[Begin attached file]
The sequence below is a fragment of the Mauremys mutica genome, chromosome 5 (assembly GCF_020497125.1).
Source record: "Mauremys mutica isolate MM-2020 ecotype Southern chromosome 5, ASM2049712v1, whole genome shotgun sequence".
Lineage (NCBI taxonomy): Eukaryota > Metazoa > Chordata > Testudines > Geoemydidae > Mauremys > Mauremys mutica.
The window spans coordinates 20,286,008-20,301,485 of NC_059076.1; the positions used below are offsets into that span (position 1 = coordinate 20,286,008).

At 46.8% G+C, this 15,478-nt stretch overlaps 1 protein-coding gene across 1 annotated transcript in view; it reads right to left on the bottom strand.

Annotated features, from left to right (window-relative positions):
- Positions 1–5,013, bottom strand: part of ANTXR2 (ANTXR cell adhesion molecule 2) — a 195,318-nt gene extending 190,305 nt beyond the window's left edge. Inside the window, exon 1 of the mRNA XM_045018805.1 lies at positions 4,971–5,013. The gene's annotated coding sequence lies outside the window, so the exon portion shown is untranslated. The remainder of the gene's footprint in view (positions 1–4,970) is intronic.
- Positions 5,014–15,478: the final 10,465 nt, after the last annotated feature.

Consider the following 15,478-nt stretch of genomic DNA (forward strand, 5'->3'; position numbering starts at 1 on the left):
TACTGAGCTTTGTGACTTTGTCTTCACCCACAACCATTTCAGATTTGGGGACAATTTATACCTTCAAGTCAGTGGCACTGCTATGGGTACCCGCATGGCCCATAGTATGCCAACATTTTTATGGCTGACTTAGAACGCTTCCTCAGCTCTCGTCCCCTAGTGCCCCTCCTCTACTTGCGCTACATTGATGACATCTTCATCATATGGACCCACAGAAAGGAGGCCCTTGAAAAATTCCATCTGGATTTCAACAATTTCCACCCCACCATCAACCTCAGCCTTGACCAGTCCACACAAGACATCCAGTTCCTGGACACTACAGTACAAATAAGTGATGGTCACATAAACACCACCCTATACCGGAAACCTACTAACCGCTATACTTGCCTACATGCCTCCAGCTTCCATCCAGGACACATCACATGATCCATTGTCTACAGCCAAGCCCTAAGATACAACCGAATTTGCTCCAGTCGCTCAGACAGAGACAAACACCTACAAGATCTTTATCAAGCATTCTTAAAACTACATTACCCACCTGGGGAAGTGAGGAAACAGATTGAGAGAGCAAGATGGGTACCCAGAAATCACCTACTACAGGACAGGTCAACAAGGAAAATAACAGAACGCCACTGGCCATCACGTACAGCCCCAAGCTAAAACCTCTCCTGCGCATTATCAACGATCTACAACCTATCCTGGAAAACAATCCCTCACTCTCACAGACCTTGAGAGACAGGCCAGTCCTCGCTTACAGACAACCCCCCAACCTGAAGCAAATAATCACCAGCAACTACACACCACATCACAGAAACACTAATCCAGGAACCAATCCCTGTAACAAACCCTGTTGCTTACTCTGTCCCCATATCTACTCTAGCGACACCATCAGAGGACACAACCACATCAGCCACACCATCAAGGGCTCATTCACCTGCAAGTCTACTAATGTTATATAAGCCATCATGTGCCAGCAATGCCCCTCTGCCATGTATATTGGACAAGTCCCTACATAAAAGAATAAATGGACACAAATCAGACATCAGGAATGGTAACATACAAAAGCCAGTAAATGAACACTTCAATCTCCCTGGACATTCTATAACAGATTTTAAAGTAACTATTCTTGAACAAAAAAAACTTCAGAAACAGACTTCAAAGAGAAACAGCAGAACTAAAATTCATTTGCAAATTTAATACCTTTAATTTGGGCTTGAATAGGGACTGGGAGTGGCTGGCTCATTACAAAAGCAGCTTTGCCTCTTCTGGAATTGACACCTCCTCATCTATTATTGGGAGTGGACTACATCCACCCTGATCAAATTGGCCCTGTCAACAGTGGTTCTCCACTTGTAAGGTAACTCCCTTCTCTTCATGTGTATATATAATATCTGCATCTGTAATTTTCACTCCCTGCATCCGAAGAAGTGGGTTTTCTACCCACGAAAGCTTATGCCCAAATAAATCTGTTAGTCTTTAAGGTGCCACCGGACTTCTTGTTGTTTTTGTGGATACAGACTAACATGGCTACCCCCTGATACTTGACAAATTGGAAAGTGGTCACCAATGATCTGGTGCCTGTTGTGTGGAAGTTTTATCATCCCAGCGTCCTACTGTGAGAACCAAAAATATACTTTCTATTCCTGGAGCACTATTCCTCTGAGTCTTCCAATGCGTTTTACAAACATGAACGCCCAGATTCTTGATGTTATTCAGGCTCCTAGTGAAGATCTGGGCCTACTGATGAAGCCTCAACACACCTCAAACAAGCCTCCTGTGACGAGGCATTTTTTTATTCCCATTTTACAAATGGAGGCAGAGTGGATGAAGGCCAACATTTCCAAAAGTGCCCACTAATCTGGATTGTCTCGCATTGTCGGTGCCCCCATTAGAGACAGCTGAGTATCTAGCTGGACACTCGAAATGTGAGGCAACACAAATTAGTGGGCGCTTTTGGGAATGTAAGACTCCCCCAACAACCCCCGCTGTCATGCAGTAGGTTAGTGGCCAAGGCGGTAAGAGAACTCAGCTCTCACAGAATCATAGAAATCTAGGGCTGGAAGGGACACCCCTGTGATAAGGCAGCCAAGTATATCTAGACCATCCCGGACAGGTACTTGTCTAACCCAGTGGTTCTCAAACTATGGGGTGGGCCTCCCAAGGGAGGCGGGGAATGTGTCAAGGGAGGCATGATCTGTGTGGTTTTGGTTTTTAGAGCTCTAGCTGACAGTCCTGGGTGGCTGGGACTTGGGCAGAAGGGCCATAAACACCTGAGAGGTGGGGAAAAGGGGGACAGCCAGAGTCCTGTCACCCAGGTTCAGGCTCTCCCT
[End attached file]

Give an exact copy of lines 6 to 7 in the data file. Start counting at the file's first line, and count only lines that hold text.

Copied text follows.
Annotated features, from left to right (window-relative positions):
- Positions 1–5,013, bottom strand: part of ANTXR2 (ANTXR cell adhesion molecule 2) — a 195,318-nt gene extending 190,305 nt beyond the window's left edge. Inside the window, exon 1 of the mRNA XM_045018805.1 lies at positions 4,971–5,013. The gene's annotated coding sequence lies outside the window, so the exon portion shown is untranslated. The remainder of the gene's footprint in view (positions 1–4,970) is intronic.